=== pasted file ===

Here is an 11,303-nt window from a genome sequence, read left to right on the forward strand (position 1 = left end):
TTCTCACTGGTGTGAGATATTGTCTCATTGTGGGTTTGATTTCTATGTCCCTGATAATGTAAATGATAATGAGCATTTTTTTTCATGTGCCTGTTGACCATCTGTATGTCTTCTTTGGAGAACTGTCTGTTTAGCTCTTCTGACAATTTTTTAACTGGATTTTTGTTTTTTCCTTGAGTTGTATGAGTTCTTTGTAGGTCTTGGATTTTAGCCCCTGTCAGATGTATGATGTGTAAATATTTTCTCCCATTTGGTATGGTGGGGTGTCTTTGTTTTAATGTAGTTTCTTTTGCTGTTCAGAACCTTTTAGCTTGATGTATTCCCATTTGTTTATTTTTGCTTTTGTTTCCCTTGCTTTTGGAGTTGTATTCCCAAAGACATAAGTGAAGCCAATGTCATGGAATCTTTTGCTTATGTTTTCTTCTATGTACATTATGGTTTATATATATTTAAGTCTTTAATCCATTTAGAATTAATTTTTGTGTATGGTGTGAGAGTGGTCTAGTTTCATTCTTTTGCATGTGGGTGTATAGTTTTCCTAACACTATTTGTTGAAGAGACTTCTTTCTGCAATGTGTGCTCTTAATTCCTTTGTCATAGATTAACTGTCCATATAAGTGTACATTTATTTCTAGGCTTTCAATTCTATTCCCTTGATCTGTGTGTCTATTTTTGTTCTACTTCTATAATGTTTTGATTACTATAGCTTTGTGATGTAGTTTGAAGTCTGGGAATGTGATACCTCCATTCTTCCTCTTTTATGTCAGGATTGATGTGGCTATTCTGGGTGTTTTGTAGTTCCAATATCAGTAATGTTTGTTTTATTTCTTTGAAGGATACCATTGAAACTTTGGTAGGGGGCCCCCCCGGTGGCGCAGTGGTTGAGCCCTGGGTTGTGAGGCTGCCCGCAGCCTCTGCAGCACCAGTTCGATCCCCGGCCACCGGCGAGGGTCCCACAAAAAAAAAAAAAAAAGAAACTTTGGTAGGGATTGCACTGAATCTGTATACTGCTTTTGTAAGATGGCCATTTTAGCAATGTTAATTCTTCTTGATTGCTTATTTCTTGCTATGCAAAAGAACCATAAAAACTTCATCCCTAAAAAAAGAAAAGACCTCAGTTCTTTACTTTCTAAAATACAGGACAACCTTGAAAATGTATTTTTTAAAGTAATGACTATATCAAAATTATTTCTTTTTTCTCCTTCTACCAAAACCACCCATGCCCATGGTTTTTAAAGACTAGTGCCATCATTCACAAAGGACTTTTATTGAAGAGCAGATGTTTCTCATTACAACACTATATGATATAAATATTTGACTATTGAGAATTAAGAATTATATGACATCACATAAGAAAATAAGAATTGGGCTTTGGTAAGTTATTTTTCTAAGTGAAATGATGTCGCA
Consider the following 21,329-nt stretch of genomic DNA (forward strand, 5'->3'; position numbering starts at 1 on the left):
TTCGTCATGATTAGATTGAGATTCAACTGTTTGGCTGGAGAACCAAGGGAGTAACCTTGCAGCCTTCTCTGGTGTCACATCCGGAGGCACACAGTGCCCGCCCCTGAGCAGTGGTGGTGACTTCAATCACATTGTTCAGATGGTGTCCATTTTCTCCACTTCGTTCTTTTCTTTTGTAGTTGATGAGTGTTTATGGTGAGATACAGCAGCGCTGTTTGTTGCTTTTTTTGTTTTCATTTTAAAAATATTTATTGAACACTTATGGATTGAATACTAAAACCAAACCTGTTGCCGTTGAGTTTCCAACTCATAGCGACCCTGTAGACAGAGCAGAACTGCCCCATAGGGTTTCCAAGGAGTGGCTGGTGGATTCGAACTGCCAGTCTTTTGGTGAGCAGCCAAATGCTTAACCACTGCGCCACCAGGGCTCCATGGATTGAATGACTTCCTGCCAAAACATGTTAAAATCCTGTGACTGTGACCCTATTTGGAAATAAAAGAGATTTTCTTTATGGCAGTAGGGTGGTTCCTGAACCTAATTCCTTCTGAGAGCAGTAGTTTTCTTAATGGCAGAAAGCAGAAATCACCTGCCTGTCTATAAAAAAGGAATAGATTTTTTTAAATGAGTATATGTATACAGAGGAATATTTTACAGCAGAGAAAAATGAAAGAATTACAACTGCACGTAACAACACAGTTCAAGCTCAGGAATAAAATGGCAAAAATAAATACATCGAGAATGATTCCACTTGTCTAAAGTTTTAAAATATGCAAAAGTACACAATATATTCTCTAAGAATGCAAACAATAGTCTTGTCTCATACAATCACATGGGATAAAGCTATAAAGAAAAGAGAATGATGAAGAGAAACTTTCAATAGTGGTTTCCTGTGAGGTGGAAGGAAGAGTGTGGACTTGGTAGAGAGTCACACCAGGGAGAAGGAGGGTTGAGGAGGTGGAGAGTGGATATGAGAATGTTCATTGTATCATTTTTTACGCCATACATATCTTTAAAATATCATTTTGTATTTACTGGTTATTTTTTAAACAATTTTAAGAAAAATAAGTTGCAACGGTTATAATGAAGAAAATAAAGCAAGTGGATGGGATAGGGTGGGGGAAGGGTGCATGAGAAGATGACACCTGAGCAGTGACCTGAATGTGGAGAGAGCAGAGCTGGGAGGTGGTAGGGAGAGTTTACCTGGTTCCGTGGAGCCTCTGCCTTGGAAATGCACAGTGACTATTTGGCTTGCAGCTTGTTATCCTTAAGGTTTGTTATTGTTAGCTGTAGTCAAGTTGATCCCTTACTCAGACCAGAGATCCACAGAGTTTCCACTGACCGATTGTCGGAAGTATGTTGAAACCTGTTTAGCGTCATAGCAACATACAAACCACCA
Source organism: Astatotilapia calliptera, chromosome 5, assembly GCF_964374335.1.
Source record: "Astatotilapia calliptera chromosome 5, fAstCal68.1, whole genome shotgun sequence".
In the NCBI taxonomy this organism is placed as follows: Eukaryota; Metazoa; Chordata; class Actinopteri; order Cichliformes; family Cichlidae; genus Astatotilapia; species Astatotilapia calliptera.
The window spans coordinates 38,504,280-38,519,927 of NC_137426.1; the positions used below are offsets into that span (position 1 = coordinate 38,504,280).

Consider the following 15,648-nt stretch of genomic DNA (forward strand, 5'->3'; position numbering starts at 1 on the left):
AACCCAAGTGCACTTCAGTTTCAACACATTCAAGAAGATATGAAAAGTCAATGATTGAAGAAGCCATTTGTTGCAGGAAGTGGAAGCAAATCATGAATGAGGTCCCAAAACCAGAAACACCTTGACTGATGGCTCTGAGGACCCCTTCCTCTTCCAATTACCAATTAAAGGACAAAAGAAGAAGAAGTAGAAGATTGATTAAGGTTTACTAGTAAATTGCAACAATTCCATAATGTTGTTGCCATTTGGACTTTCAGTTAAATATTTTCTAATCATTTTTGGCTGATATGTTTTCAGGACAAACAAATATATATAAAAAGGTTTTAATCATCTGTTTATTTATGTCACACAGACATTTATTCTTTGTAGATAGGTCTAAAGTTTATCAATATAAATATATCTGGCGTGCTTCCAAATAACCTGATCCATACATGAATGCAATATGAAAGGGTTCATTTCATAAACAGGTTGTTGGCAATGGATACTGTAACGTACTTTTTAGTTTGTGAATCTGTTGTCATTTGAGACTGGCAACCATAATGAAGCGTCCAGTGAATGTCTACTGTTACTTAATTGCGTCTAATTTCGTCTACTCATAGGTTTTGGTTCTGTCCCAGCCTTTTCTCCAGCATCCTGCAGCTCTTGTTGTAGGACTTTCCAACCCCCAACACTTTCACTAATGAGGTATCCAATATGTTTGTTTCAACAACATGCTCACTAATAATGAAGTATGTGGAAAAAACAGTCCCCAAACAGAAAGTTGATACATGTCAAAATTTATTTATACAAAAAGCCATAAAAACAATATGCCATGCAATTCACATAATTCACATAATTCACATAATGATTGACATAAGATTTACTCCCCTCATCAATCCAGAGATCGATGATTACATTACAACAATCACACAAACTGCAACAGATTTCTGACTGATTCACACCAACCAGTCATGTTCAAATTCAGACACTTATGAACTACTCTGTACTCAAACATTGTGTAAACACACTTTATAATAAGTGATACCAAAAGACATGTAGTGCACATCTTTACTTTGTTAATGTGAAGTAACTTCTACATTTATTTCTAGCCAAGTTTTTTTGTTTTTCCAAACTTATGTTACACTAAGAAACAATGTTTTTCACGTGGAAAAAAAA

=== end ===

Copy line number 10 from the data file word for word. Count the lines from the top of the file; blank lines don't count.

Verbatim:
AACCCAAGTGCACTTCAGTTTCAACACATTCAAGAAGATATGAAAAGTCAATGATTGAAGAAGCCATTTGTTGCAGGAAGTGGAAGCAAATCATGAATGAGGTCCCAAAACCAGAAACACCTTGACTGATGGCTCTGAGGACCCCTTCCTCTTCCAATTACCAATTAAAGGACAAAAGAAGAAGAAGTAGAAGATTGATTAAGGTTTACTAGTAAATTGCAACAATTCCATAATGTTGTTGCCATTTGGACTTTCAGTTAAATATTTTCTAATCATTTTTGGCTGATATGTTTTCAGGACAAACAAATATATATAAAAAGGTTTTAATCATCTGTTTATTTATGTCACACAGACATTTATTCTTTGTAGATAGGTCTAAAGTTTATCAATATAAATATATCTGGCGTGCTTCCAAATAACCTGATCCATACATGAATGCAATATGAAAGGGTTCATTTCATAAACAGGTTGTTGGCAATGGATACTGTAACGTACTTTTTAGTTTGTGAATCTGTTGTCATTTGAGACTGGCAACCATAATGAAGCGTCCAGTGAATGTCTACTGTTACTTAATTGCGTCTAATTTCGTCTACTCATAGGTTTTGGTTCTGTCCCAGCCTTTTCTCCAGCATCCTGCAGCTCTTGTTGTAGGACTTTCCAACCCCCAACACTTTCACTAATGAGGTATCCAATATGTTTGTTTCAACAACATGCTCACTAATAATGAAGTATGTGGAAAAAACAGTCCCCAAACAGAAAGTTGATACATGTCAAAATTTATTTATACAAAAAGCCATAAAAACAATATGCCATGCAATTCACATAATTCACATAATTCACATAATGATTGACATAAGATTTACTCCCCTCATCAATCCAGAGATCGATGATTACATTACAACAATCACACAAACTGCAACAGATTTCTGACTGATTCACACCAACCAGTCATGTTCAAATTCAGACACTTATGAACTACTCTGTACTCAAACATTGTGTAAACACACTTTATAATAAGTGATACCAAAAGACATGTAGTGCACATCTTTACTTTGTTAATGTGAAGTAACTTCTACATTTATTTCTAGCCAAGTTTTTTTGTTTTTCCAAACTTATGTTACACTAAGAAACAATGTTTTTCACGTGGAAAAAAAA